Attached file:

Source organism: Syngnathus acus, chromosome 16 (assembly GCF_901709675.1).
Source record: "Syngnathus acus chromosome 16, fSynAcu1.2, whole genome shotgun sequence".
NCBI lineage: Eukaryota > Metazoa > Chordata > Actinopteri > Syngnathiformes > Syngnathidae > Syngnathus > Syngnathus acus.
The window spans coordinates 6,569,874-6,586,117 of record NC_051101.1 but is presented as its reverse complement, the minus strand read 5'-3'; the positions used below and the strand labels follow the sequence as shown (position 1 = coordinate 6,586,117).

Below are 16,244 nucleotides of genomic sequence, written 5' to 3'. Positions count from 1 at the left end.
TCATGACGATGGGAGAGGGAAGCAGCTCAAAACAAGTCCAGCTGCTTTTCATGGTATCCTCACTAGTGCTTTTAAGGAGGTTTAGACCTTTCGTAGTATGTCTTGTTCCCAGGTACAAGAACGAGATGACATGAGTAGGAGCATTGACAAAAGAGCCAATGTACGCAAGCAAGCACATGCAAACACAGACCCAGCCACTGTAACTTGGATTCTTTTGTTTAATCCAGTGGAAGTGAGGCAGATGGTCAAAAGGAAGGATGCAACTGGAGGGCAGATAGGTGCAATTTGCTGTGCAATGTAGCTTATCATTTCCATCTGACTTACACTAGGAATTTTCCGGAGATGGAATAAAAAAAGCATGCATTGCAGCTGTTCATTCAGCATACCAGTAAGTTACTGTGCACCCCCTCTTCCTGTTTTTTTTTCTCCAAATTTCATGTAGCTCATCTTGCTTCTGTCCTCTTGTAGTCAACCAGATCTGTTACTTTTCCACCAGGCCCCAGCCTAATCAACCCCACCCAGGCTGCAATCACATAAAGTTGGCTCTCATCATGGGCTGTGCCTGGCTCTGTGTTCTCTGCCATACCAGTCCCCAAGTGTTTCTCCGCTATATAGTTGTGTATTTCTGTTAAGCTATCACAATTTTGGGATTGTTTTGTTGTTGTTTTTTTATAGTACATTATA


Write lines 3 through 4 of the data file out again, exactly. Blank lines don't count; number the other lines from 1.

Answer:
NCBI lineage: Eukaryota > Metazoa > Chordata > Actinopteri > Syngnathiformes > Syngnathidae > Syngnathus > Syngnathus acus.
The window spans coordinates 6,569,874-6,586,117 of record NC_051101.1 but is presented as its reverse complement, the minus strand read 5'-3'; the positions used below and the strand labels follow the sequence as shown (position 1 = coordinate 6,586,117).